The Difference of Rudolph (#178)

Rudolph is in and so is Jolly Old Saint Nicholas, according to the young music critic in the black car’s backseat.
Charlie and I were driving back home from his verbal behavior session down a highway brightly lit by a multitude of chain-store signs: White Castle. Hess. Honda. CVS. He was quiet after two hours of sorting, talking, teasing Miss Cindy and a full day at school in which he started a new reading program.

I turned off the CD player and–’tis the season–sang about Rudolph–“All of the other reindeer / used to laugh and call him names….“; about jingling bells and about asking old St. Nick not to “tell a single soul what I’m going to say.” As I was going through the business about Santa Claus knowing “when you’re awake and when you’ve been bad or good, / So be good for goodness sake!,” I heard a definite

“HI” from the back seat. Meaning “hey there, knock it off!”

Charlie has been upset by another child in his class screaming. When his teacher asked if he would like to take a walk outside, Charlie said “no”: Was Charlie afraid that he had been bad and was in trouble, and had to leave his pleasant classroom?
Rudolph, with his nose like a neon tomato, is excluded from joining in “any reindeer games” by his peers. So he runs away, teams up with Hermey the aspiring dentist elf, and journeys to the Island of Misfit Toys where he meets the doll who cries and the polka-dotted elephant (and the Abominable Snowman with the toothache and, I would imagine, the noseless green rabbit–an Easter present from my sister–whom Charlie has dubbed “Teddy Bear”). Santa, though, is able to see Rudolph’s unique ability and to say “Rudolph with your nose so bright / Won’t you guide my sleigh tonight?.”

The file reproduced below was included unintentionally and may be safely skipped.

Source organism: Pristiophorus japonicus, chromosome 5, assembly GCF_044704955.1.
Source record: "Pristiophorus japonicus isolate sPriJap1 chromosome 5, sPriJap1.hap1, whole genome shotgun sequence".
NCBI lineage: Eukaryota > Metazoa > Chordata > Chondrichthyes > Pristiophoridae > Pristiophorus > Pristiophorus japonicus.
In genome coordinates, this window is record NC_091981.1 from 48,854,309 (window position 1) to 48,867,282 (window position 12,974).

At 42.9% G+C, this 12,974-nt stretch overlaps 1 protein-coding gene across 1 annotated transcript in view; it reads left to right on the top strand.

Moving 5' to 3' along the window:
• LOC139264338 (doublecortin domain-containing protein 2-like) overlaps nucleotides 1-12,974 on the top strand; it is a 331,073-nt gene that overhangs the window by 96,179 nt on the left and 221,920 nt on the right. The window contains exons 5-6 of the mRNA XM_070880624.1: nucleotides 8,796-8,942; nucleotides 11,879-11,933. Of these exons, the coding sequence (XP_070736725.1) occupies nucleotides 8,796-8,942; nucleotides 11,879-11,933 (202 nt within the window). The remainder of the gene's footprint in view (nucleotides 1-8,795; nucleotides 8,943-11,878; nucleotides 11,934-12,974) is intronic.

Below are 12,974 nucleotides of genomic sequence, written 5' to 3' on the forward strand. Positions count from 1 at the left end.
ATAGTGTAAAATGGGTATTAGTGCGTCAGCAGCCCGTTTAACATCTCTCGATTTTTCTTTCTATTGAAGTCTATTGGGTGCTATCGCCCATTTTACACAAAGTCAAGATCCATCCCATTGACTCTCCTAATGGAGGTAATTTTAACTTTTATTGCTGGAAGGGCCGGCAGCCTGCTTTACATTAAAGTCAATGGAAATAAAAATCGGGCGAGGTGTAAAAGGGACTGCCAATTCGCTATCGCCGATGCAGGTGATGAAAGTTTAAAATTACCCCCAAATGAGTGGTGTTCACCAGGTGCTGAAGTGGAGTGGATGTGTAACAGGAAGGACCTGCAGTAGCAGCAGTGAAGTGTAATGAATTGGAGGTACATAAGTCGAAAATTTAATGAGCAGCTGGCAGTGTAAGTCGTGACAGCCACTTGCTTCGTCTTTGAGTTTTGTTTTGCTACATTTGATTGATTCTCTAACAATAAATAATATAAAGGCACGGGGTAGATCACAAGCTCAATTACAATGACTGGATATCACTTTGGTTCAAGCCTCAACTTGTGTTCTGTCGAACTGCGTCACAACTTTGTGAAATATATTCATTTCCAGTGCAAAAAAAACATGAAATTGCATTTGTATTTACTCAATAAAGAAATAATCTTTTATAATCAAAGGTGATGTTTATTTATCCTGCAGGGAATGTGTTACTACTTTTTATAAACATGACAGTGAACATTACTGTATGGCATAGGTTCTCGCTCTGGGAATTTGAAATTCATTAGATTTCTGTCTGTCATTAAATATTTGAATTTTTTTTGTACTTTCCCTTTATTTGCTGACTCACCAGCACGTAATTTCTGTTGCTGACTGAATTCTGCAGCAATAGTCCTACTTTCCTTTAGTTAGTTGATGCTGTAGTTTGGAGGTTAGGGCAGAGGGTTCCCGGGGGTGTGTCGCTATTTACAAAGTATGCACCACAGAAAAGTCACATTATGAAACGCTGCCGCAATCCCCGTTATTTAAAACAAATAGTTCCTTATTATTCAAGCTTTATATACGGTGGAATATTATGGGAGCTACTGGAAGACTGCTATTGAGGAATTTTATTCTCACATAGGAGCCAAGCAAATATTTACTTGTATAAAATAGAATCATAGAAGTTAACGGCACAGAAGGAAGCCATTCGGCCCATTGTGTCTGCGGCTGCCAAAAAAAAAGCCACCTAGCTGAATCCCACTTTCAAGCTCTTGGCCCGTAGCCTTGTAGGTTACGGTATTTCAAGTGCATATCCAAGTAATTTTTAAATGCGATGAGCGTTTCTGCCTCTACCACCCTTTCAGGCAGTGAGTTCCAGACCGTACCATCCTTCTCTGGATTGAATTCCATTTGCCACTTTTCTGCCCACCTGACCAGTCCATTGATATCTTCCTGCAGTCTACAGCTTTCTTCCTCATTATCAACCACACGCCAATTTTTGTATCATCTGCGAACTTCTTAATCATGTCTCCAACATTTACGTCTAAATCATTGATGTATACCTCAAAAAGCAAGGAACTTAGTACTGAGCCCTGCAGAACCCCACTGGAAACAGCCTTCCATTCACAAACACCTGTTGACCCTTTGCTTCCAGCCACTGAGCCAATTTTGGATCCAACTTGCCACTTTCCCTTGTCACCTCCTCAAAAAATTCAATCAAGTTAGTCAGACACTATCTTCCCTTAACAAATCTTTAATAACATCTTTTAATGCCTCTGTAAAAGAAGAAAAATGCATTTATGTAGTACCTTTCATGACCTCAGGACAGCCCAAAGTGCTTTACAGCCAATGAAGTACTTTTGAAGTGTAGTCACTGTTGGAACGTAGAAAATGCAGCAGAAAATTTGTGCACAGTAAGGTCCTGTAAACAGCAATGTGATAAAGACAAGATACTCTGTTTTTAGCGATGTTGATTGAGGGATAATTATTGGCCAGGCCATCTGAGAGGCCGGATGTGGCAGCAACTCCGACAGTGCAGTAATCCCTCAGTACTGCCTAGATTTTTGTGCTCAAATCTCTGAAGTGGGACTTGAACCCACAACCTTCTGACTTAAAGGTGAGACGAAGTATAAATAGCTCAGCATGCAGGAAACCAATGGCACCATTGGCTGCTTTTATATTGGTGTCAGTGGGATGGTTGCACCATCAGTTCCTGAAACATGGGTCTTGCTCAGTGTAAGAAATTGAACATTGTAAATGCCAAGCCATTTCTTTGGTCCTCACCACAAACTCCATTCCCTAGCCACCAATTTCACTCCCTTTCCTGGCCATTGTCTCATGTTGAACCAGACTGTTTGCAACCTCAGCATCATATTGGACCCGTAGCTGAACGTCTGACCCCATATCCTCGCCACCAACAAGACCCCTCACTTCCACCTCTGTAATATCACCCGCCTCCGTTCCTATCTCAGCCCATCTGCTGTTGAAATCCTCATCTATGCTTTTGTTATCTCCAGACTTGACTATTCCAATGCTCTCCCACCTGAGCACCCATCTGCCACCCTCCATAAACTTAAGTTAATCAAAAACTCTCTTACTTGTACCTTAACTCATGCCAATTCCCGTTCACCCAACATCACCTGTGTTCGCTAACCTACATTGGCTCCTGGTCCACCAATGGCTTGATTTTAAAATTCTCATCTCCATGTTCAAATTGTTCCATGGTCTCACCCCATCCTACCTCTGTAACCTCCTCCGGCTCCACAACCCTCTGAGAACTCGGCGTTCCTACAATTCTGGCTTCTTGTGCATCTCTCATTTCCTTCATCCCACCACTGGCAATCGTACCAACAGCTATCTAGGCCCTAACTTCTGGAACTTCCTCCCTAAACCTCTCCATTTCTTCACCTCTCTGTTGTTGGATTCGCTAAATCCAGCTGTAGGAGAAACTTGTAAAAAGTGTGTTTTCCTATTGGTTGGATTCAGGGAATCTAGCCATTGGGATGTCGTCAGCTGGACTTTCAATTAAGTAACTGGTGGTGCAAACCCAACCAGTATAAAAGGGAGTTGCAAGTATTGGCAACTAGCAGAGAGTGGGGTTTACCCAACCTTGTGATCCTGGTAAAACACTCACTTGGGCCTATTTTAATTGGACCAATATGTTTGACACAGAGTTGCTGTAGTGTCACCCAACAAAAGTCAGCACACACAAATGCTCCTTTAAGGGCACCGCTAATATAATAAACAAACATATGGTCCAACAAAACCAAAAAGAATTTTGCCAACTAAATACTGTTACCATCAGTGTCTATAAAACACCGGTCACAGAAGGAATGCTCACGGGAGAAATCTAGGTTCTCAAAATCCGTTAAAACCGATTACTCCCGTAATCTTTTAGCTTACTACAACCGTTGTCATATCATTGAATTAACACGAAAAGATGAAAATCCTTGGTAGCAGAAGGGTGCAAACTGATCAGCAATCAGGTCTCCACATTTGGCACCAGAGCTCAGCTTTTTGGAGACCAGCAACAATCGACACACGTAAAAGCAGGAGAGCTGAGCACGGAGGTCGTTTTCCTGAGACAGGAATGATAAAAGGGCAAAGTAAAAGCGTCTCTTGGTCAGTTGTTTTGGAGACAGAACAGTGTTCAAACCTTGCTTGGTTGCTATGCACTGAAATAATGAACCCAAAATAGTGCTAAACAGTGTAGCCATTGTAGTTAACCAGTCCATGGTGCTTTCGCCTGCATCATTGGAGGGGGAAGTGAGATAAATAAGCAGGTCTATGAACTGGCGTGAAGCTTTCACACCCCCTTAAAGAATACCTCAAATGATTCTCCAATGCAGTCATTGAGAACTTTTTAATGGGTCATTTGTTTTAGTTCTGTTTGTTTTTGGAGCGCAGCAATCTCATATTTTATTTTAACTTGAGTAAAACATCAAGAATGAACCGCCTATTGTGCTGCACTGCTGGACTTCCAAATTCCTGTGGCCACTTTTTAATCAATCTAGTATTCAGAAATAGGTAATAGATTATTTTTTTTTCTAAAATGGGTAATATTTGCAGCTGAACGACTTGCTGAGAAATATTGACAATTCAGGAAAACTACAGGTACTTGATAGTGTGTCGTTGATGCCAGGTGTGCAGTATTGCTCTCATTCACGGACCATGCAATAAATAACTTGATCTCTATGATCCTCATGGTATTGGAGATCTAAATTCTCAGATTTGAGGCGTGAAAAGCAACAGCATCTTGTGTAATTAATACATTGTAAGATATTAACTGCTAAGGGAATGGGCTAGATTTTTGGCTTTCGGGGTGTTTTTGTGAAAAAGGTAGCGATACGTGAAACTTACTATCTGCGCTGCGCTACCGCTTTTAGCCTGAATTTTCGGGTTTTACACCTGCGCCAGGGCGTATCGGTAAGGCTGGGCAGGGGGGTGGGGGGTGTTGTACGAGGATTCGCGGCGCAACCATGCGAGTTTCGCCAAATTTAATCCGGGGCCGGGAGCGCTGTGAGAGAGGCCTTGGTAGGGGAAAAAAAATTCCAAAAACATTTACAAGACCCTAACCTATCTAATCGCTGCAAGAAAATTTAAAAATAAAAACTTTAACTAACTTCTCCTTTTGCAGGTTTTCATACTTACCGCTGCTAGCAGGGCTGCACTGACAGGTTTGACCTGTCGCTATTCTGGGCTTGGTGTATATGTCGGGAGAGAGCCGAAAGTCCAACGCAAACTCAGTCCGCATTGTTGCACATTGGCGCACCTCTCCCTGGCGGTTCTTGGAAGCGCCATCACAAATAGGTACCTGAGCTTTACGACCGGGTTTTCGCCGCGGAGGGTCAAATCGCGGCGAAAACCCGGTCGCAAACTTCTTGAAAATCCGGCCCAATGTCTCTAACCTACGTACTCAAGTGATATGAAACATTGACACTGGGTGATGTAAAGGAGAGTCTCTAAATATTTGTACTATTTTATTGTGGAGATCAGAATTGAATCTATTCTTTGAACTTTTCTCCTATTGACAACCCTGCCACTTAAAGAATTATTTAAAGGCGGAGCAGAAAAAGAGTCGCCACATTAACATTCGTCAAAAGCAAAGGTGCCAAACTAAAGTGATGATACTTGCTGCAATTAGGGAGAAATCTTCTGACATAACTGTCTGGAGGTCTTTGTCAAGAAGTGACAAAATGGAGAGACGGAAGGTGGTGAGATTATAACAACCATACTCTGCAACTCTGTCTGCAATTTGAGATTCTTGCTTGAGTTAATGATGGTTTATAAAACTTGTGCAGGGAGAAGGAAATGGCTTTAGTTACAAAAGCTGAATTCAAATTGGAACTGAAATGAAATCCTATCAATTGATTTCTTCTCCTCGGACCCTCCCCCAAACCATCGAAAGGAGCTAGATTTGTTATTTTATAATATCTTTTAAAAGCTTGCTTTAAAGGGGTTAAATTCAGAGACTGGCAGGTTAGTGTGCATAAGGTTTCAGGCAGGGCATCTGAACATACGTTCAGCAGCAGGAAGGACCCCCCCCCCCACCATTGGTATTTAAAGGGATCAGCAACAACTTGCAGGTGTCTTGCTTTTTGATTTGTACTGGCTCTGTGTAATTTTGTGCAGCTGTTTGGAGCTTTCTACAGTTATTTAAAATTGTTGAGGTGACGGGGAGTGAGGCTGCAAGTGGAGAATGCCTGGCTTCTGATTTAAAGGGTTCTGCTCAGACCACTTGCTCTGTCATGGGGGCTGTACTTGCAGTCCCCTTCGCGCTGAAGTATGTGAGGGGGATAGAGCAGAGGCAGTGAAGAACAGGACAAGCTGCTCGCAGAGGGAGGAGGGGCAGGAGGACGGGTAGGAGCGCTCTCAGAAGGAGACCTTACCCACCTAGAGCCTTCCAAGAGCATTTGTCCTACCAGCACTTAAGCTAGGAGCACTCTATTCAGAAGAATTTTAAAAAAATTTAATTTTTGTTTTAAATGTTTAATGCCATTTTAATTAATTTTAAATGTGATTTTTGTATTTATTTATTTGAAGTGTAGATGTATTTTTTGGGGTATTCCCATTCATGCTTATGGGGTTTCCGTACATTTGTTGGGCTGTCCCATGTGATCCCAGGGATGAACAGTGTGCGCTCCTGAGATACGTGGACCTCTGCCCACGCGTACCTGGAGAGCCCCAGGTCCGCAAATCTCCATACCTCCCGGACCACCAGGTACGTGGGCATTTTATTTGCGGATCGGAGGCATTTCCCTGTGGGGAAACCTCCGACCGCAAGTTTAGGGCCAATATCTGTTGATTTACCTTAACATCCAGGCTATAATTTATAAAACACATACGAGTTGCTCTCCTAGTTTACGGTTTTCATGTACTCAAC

Rudolph is a different kind of reindeer, but if he weren’t, what would Santa do?

Charlie is a different kind of boy, but if he weren’t, who would be my guide in Autismland?

4 Responses to “The Difference of Rudolph (#178)”
  1. Eileen says:

    Our “bright” smiling children will lead us through the foggy days in Autismland. We will all find our way together!

  2. gretchen says:

    Merry Christmas Kristina, Jim, and Charlie! Thank you for your friendship.

    I tried to get Henry to eat “Chinese noodles” last night (lo mein), but he wouldn’t go for it. He just kept asking for “pasta with tomato sauce.”

  3. kcsmom says:

    Have a great holiday, Kristina, Jim and Charlie and a great New Year!

    Tina and K.C.

  4. Wade Rankin says:

    Thanks for helping to guide our sleighs. Merry Christmas to you, Jim, and especially Charlie.

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